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Chapter 8 February 27, 2012.

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1 Chapter 8 February 27, 2012

2 Three fundamental processes in biogeography: evolution, extinction, and dispersal
Dispersalists vs Extensionists Continental Drift Dispersalists vs Vicariance biogeographers Bejerinck’s Law: “Everything is everywhere, but the environment selects”

3 Dispersal – the movement of organisms away from their point of origin
Intra-range dispersal – movement from place of origin to new site within the current range of the species Extra-range dispersal – movement for place of origin to new site outside the current range of the species Dispersal as an Ecological Process: Natural Selection favors individuals that move a modest distance from their birthplace This prevents competition with parents and siblings Dispersal as a Historical Biogeographic Event Dispersal reconstructed using living and fossil representatives

4 Passive dispersal – requires outside force to move propagule
Barnacles attach to ships and turtles Active dispersal – the propagule moves itself Cattle egret – flew 200km across the Atlantic Ocean from Africa to South America in late 1800s Elephants can swim 10km Dwarf mistletoe – projectile seeds travel several meters

5 Passive Dispersal Anemochores – dispersed by the wind
Island insects, bats, and birds Hydrochores – dispersed by water Coconut palm – seed stays afloat for long periods – shell is salt proof Anemohydrochores – dispersed by wind or water Zoochores – dispersed by animals Exo-zoochory – seed carried on fur or clothing Endo-zoochory – seeds carried inside an animal

6 Passive Dispersal North American beech (Fagus grandifolia) and passenger pigeon (Ectopistes migratorius) Joshua tree (Yucca bevifolia) and giant ground sloth Anthropochores – zoochores that are dispersed by humans Crops, weeds

7 The Best Dispersers Supertramps – organisms well suited for rapid dispersal and successful colonization Generalists Common on disturbed sites Most are passive dispersers dandelions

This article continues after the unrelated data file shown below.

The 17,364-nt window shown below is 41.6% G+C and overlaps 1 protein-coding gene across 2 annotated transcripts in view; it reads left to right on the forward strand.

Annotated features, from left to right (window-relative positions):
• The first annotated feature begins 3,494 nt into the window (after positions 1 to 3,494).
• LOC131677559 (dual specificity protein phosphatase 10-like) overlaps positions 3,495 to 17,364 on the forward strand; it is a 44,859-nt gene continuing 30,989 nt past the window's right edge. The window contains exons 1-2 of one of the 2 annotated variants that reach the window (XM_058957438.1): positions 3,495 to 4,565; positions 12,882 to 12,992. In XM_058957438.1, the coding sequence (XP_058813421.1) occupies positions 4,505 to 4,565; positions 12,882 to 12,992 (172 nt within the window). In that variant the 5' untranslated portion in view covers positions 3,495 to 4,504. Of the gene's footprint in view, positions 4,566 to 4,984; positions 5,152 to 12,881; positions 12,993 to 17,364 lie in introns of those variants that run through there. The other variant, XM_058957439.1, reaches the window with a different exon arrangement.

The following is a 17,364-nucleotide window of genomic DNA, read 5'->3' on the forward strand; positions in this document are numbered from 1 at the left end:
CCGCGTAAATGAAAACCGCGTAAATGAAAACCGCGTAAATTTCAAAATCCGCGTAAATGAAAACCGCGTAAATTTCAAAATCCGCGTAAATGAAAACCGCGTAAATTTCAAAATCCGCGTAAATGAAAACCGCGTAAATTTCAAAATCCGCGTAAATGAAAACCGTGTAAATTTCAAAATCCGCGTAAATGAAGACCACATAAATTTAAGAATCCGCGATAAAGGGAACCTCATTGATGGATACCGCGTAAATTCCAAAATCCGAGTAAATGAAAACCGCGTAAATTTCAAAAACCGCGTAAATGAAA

8 Dispersal and Range Expansion
Range expansion categorized as colonization or invasion Colonization – propagule arrives in previously unoccupied area and establishes a reproducing population To expand its range, a species must be able to Travel to a new area Withstand potentially unfavorable conditions during its passage Establish viable populations upon its arrival The 3 mechanisms of range expansion are jump dispersal, diffusion, and secular migration

9 Mechanisms of Range Expansion
Jump dispersal – long-distance dispersal with individuals establishing kilometers away from their original range limits Krakatau in 1883 – all life destroyed 1933 (50 years later) – island covered in dense tropical forest, 271 plant species, 31 bird species, and numerous invertebrates Dispersed across 40-80km of water from neighboring islands Hawaii is 4000km west of North America


11 Mechanisms of Range Expansion
Diffusion – a slower form of range expansion that involves populations Takes generations to accomplish Armadillo (Dasypus novemcinctus) took 100 years to spread from the Mexican border to Arkansas Starlings (Sturnus vulgaris) introduced to New York in 1891 – reached west coast by 1980

12 Mechanisms of Range Expansion
Secular migration – takes hundreds of generations so that species evolve en route Northward expansion of eastern hemlock (Tsuga canadensis) after the last ice age took thousands of years North American horses and camels Hippidion one-toed horse Ancestral camel Poebrotherium

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